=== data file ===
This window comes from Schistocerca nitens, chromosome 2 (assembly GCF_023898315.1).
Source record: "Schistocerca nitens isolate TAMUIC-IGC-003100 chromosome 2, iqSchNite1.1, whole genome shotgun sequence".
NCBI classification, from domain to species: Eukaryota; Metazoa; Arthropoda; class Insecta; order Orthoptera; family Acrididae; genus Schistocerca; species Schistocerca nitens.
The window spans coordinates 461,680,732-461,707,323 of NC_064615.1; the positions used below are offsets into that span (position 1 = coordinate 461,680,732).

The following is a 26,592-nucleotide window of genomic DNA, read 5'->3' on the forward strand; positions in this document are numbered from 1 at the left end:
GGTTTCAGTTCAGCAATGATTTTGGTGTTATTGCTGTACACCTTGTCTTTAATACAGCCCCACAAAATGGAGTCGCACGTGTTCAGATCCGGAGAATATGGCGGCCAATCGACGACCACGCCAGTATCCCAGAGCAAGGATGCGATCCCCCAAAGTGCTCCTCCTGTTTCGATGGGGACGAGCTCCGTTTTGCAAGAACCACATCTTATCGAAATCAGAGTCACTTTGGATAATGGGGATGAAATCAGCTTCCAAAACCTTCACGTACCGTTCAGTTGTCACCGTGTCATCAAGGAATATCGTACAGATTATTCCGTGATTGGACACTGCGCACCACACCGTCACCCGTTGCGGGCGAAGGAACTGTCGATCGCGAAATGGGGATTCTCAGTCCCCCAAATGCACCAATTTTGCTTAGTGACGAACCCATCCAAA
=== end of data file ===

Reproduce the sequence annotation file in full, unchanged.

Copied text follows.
This window comes from Schistocerca nitens, chromosome 2 (assembly GCF_023898315.1).
Source record: "Schistocerca nitens isolate TAMUIC-IGC-003100 chromosome 2, iqSchNite1.1, whole genome shotgun sequence".
NCBI classification, from domain to species: Eukaryota; Metazoa; Arthropoda; class Insecta; order Orthoptera; family Acrididae; genus Schistocerca; species Schistocerca nitens.
The window spans coordinates 461,680,732-461,707,323 of NC_064615.1; the positions used below are offsets into that span (position 1 = coordinate 461,680,732).

The following is a 26,592-nucleotide window of genomic DNA, read 5'->3' on the forward strand; positions in this document are numbered from 1 at the left end:
GGTTTCAGTTCAGCAATGATTTTGGTGTTATTGCTGTACACCTTGTCTTTAATACAGCCCCACAAAATGGAGTCGCACGTGTTCAGATCCGGAGAATATGGCGGCCAATCGACGACCACGCCAGTATCCCAGAGCAAGGATGCGATCCCCCAAAGTGCTCCTCCTGTTTCGATGGGGACGAGCTCCGTTTTGCAAGAACCACATCTTATCGAAATCAGAGTCACTTTGGATAATGGGGATGAAATCAGCTTCCAAAACCTTCACGTACCGTTCAGTTGTCACCGTGTCATCAAGGAATATCGTACAGATTATTCCGTGATTGGACACTGCGCACCACACCGTCACCCGTTGCGGGCGAAGGAACTGTCGATCGCGAAATGGGGATTCTCAGTCCCCCAAATGCACCAATTTTGCTTAGTGACGAACCCATCCAAA